The king of England acted in a similar manner in his kingdom. There was at that time a bishop of London1 who made several long and fine sermons: he demonstrated and preached in these sermons, that the king of France had most unjustly renewed the war, and that it was against right and reason, as he plainly showed in different points and articles. In truth, it was but proper, that both kings, since they were determined on war, should explain and make clear to their subjects the cause of the quarrel, that they might understand it, and have the better will to assist their kings; to which purpose they were all equally alert in the two kingdoms.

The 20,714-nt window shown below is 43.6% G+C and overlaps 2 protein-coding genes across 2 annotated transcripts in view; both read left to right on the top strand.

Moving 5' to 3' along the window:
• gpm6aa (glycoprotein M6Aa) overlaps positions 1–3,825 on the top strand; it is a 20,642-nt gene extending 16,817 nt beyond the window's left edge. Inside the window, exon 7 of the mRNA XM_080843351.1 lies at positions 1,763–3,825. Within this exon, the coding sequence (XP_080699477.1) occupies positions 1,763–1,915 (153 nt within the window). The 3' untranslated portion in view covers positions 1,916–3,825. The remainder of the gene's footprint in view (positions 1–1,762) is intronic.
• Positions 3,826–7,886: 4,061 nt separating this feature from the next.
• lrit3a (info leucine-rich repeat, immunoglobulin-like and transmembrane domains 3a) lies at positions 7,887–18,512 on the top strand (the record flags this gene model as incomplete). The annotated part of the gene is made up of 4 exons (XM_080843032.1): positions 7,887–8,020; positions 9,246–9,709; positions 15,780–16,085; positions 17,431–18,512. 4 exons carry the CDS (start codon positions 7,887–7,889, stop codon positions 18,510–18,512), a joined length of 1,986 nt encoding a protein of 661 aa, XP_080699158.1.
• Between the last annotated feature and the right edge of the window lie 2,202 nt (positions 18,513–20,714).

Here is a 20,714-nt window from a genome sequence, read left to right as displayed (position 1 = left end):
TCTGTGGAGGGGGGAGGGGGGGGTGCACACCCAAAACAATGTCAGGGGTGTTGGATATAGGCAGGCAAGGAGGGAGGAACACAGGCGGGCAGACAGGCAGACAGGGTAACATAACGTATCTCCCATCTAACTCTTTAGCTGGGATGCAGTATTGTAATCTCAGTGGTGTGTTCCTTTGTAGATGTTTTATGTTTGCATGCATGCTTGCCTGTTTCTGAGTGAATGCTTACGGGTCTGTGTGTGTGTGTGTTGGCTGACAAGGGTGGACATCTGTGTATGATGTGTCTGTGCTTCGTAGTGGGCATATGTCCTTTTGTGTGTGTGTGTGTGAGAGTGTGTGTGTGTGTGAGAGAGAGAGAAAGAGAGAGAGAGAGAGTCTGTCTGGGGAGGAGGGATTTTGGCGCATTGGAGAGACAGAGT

The king of England had sent to Brabant and Hainault, to learn if he could have any assistance from either of them; and had frequently, on account of his near connection, requested duke Albert, who at that time governed the country for his brother, to allow him to pass through his territories, or to remain there, if there should be occasion, and to enter through his country the kingdom of France, to carry the war into the heart of it.